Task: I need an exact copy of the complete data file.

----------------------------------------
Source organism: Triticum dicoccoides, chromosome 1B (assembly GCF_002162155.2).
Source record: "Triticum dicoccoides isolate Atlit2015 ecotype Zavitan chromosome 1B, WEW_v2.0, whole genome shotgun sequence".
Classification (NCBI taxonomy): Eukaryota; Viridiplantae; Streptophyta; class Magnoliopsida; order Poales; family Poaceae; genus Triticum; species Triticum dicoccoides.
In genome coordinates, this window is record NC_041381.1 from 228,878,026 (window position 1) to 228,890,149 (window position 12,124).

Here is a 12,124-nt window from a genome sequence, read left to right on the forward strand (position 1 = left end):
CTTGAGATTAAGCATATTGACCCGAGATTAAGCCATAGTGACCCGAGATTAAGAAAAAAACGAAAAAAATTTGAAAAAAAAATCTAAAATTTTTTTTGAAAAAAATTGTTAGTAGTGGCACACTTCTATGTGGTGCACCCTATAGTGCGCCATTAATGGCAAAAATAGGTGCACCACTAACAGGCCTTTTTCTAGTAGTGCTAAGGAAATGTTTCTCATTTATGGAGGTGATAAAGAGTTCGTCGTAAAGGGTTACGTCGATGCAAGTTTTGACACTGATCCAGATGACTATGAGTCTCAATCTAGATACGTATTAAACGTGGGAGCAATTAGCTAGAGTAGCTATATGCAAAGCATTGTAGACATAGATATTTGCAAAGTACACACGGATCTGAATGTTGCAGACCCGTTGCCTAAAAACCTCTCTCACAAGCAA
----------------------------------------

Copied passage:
Source organism: Triticum dicoccoides, chromosome 1B (assembly GCF_002162155.2).
Source record: "Triticum dicoccoides isolate Atlit2015 ecotype Zavitan chromosome 1B, WEW_v2.0, whole genome shotgun sequence".
Classification (NCBI taxonomy): Eukaryota; Viridiplantae; Streptophyta; class Magnoliopsida; order Poales; family Poaceae; genus Triticum; species Triticum dicoccoides.
In genome coordinates, this window is record NC_041381.1 from 228,878,026 (window position 1) to 228,890,149 (window position 12,124).

Here is a 12,124-nt window from a genome sequence, read left to right on the forward strand (position 1 = left end):
CTTGAGATTAAGCATATTGACCCGAGATTAAGCCATAGTGACCCGAGATTAAGAAAAAAACGAAAAAAATTTGAAAAAAAAATCTAAAATTTTTTTTGAAAAAAATTGTTAGTAGTGGCACACTTCTATGTGGTGCACCCTATAGTGCGCCATTAATGGCAAAAATAGGTGCACCACTAACAGGCCTTTTTCTAGTAGTGCTAAGGAAATGTTTCTCATTTATGGAGGTGATAAAGAGTTCGTCGTAAAGGGTTACGTCGATGCAAGTTTTGACACTGATCCAGATGACTATGAGTCTCAATCTAGATACGTATTAAACGTGGGAGCAATTAGCTAGAGTAGCTATATGCAAAGCATTGTAGACATAGATATTTGCAAAGTACACACGGATCTGAATGTTGCAGACCCGTTGCCTAAAAACCTCTCTCACAAGCAA